gradually increase your speed upto and past the speed of light.

Both are impossible.

That’s not true. You can get into space from Earth without ever reaching 17,000 Mph, which is roughly the escape velocity.

• That’s not true. You can get into space from Earth without ever reaching 17,000 Mph, which is roughly the escape velocity.

Space is not necessarily escape from the earth.  The moon is in space, but it does not have this escape velocity required, therefore it orbits the earth.  If you want to place a satelite you don’t need escape velocity.  If you want to go elsewhere (other than orbit and the moon) in the solarsytem or universe you do need escape velocity.

• Yeah, as you get further off the Earth the escape velocity required is reduced.

So, if you are already 50 miles off the Earth you may be able to escape by going less than 17,000 MPH or whatever it is, BUT if you are on the Earth you will at some point have to have an accelation that will translate into being greater than the 17,000.Â  You need a certain amount of an initial thrust just to get off the planetary body.

Acceleration does not equal velocity.

• @221B:

That’s not true. You can get into space from Earth without ever reaching 17,000 Mph, which is roughly the escape velocity.

Space is not necessarily escape from the earth.Â  The moon is in space, but it does not have this escape velocity required, therefore it orbits the earth.Â  If you want to place a satelite you don’t need escape velocity.Â  If you want to go elsewhere (other than orbit and the moon) in the solarsytem or universe you do need escape velocity.

How is this true? What is to stop me from heading in the direction of Pluto at 100 m.p.h for a thousand years? Eventually I will get there at a very slow speed. Escape velocity simply refers to the speed at which no further accleration is required. As I said before, you DON’T have to go 17,000 mph to get into space and you wouldn’t have to go that fast to get beyond the moon.

• Back to the energy used, Mary.  To spend 1000 years maintaining 100 mph will require the same energy than what it would take to reach 17,000 mph in an initial burst of speed.  Either way, you are going to need a certain amount energy to accomplish this.

• @221B:

Back to the energy used, Mary.Â  To spend 1000 years maintaining 100 mph will require the same energy than what it would take to reach 17,000 mph in an initial burst of speed.Â  Either way, you are going to need a certain amount energy to accomplish this.

Right, I get that part. The energy required is the same, even if the speed differs. And your claim is that you would need an infinite amount of energy to get past the event horizon, correct? I like your illustration of accleration falling into a black hole. Objects approach C and you would have to have enough energy to halt your own accleration towards the singularity. Could you do that with enough energy?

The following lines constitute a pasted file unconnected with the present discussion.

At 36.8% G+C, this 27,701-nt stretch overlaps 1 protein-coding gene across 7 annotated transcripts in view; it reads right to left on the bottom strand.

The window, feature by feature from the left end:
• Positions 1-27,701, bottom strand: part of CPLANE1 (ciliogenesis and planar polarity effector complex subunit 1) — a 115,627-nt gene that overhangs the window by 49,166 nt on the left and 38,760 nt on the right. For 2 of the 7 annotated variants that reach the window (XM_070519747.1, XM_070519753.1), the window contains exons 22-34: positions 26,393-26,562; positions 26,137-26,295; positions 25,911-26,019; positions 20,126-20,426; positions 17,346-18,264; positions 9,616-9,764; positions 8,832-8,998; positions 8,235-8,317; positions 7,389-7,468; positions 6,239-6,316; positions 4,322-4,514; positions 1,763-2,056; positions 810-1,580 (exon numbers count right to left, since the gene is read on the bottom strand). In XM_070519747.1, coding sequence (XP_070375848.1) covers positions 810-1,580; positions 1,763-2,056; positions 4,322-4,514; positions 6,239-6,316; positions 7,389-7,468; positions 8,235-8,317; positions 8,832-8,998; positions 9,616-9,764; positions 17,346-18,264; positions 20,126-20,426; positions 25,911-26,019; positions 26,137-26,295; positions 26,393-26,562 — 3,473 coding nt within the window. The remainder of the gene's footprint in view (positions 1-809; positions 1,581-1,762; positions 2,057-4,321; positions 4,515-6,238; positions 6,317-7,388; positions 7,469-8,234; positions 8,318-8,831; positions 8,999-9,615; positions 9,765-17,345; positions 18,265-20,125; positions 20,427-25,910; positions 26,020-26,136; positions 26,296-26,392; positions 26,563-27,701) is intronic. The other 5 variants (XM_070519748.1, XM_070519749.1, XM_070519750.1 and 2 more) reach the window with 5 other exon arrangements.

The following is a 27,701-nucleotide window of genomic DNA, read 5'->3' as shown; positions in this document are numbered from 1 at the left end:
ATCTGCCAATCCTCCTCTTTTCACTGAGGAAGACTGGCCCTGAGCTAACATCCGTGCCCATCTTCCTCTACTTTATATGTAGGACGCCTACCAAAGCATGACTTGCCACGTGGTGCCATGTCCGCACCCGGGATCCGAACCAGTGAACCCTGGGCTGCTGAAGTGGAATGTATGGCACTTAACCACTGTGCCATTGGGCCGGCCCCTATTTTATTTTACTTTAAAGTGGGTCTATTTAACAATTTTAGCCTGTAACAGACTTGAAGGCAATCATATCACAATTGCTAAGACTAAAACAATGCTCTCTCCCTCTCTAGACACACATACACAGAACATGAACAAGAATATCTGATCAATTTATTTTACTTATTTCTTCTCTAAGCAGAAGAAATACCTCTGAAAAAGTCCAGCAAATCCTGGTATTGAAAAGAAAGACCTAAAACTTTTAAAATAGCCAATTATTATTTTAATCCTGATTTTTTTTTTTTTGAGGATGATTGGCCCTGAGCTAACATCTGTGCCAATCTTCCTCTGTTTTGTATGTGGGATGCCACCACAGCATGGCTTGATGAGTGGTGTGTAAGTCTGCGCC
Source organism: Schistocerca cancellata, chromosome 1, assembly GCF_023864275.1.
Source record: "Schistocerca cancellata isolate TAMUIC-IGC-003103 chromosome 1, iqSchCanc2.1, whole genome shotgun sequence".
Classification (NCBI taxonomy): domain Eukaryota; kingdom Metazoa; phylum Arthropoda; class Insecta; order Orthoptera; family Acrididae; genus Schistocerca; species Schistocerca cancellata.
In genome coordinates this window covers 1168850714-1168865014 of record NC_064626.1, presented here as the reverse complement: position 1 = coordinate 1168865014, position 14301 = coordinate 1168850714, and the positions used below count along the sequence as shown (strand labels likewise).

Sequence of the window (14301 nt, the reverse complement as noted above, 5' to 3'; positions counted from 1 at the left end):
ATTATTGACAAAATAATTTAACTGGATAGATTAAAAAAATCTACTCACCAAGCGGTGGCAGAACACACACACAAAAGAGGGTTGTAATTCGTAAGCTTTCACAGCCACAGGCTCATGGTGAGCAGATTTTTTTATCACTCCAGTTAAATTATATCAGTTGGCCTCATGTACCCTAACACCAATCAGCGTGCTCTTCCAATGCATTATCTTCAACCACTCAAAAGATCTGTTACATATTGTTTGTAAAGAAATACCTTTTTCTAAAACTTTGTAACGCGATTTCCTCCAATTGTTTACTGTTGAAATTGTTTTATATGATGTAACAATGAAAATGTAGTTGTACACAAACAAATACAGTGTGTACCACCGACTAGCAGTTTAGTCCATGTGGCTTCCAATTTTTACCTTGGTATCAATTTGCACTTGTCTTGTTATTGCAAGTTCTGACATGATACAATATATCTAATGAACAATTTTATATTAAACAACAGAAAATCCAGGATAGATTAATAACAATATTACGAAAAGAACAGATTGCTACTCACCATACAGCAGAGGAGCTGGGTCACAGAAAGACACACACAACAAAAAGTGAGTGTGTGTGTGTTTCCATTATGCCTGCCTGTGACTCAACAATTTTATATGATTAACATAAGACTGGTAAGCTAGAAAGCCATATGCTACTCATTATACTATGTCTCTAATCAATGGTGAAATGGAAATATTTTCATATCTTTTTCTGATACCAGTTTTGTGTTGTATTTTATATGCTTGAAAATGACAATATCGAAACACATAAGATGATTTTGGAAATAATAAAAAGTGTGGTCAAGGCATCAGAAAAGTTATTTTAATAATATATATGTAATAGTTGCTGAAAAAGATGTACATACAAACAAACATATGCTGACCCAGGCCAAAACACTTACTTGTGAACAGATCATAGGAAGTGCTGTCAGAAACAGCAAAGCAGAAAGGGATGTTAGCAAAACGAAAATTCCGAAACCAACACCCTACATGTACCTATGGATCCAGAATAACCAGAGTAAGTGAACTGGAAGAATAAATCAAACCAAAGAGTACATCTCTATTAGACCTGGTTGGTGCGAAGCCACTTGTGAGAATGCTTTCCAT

• Ahh, I get you now, Baker. If the escape velocity is C, than you would either need to go C or have the equivalent energy of reaching C, but it would take an infinite amount of energy.

I’m in over my head now. This sounds right though.

• … The energy required is the same, even if the speed differs. And your claim is that you would need an infinite amount of energy to get past the event horizon, correct? I like your illustration of accleration falling into a black hole. Objects approach C and you would have to have enough energy to halt your own accleration towards the singularity. Could you do that with enough energy?

Can you accelerate out of a black hole, no, not once you are past the event horizon. Â As Einstein proved, you would need an infinite amount of energy for any object with mass to reach the speed of light…which still isn’t enough as light particles can’t escape.

The only ways out of a black hole according to current theory would be to either be a Hawking radiation particle, or wait inside until the black hole evaporates (approx. 10 ^ 64 years according to Wiki). Â Neither of these are proven, B.T.W.

Edit: Mary posted before I could get this in, and I think you have the concept, but I’ll submit it anyway.

• E = MC2

:-D

• I’ll wait for the lab results.  The black holes of today must be doubly better or more than the ones from Einstein’s day.

• For mary and her escape velocity question:
Suppose that you are standing on the surface of a planet. You throw a rock straight up into the air. Assuming you don’t throw it too hard, it will rise for a while, but eventually the acceleration due to the planet’s gravity will make it start to fall down again. If you threw the rock hard enough, though, you could make it escape the planet’s gravity entirely. It would keep on rising forever. The speed with which you need to throw the rock in order that it just barely escapes the planet’s gravity is called the “escape velocity.” As you would expect, the escape velocity depends on the mass of the planet: if the planet is extremely massive, then its gravity is very strong, and the escape velocity is high. A lighter planet would have a smaller escape velocity. The escape velocity also depends on how far you are from the planet’s center: the closer you are, the higher the escape velocity. The Earth’s escape velocity is 11.2 kilometers per second (about 25,000 m.p.h.), while the Moon’s is only 2.4 kilometers per second (about 5300 m.p.h.).

What happens when you get too close to the black hole:
Let’s suppose that you get into your spaceship and point it straight towards the million-solar-mass black hole in the center of our galaxy. (Actually, there’s some debate about whether our galaxy contains a central black hole, but let’s assume it does for the moment.) Starting from a long way away from the black hole, you just turn off your rockets and coast in. What happens?